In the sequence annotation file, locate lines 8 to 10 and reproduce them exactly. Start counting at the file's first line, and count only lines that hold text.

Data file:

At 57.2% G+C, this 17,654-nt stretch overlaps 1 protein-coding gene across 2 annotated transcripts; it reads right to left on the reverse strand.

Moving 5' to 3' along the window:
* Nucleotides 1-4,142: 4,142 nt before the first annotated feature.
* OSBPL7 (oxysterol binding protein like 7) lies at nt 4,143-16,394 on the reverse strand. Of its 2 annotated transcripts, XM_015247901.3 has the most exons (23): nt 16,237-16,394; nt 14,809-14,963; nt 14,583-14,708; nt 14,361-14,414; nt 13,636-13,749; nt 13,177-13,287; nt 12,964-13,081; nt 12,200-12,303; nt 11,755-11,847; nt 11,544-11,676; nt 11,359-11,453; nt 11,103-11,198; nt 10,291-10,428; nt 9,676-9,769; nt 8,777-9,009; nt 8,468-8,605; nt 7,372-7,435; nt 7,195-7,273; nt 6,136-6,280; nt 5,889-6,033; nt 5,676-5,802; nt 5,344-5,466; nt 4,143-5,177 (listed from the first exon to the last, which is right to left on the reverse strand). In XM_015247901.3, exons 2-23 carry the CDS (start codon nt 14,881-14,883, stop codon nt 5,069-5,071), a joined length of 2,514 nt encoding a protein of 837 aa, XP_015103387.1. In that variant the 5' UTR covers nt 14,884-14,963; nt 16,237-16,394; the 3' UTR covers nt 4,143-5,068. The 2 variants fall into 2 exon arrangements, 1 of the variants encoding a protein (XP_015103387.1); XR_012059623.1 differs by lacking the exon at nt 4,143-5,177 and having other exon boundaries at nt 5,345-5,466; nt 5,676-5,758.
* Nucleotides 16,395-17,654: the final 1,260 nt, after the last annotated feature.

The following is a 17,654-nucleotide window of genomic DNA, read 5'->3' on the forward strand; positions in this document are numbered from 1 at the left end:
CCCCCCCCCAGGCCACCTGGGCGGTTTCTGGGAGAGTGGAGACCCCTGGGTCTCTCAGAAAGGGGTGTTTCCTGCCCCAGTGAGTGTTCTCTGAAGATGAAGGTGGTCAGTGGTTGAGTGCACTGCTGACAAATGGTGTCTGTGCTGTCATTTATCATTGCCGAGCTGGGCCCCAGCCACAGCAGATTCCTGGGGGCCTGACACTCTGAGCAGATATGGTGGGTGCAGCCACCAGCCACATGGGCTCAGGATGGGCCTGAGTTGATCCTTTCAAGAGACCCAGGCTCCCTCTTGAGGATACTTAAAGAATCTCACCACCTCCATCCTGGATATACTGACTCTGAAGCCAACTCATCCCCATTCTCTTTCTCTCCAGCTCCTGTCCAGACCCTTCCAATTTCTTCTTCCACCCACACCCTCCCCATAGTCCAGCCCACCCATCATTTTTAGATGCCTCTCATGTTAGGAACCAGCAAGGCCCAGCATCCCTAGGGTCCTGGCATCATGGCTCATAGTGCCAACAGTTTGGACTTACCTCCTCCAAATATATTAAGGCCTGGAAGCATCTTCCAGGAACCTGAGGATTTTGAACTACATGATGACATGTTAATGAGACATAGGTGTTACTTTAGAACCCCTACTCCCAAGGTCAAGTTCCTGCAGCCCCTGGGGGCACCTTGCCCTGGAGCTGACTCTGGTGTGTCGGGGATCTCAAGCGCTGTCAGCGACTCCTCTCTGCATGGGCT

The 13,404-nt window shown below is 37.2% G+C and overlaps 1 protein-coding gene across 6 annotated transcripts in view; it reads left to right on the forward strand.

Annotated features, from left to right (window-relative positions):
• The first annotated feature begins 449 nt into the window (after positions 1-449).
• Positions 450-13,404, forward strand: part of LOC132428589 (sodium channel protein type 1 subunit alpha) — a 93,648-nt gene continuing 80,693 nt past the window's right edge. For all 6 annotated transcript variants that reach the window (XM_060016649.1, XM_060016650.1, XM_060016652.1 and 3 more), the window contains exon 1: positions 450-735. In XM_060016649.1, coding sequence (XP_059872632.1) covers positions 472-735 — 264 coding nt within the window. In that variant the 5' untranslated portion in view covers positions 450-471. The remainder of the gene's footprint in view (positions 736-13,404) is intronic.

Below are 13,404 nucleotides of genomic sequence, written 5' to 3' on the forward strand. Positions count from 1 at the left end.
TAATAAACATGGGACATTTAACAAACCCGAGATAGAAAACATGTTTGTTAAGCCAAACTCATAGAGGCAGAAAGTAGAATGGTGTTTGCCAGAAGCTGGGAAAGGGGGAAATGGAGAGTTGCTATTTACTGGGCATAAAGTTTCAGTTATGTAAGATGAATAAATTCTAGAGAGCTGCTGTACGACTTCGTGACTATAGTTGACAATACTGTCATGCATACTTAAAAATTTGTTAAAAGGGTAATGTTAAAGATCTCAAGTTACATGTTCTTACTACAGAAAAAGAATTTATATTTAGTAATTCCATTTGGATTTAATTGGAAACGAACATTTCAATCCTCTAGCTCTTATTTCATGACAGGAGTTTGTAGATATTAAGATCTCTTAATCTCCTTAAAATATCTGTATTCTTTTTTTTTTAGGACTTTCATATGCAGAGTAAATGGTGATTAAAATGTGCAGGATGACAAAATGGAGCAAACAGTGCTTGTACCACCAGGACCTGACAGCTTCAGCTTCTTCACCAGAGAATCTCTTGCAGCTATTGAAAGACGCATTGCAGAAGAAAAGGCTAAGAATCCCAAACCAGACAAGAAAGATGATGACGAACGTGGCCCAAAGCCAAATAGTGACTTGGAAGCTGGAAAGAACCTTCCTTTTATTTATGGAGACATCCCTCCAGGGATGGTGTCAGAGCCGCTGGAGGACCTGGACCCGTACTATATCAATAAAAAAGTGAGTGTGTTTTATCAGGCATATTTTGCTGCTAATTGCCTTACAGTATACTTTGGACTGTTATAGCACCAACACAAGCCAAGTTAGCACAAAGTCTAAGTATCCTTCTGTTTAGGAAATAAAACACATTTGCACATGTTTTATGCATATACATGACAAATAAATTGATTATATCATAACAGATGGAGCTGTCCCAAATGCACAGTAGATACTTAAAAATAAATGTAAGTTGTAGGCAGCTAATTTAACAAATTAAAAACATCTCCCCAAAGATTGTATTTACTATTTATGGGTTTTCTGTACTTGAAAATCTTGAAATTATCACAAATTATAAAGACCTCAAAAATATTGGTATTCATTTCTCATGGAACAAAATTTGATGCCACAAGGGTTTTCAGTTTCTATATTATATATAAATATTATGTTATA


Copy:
The 13,404-nt window shown below is 37.2% G+C and overlaps 1 protein-coding gene across 6 annotated transcripts in view; it reads left to right on the forward strand.

Annotated features, from left to right (window-relative positions):
• The first annotated feature begins 449 nt into the window (after positions 1-449).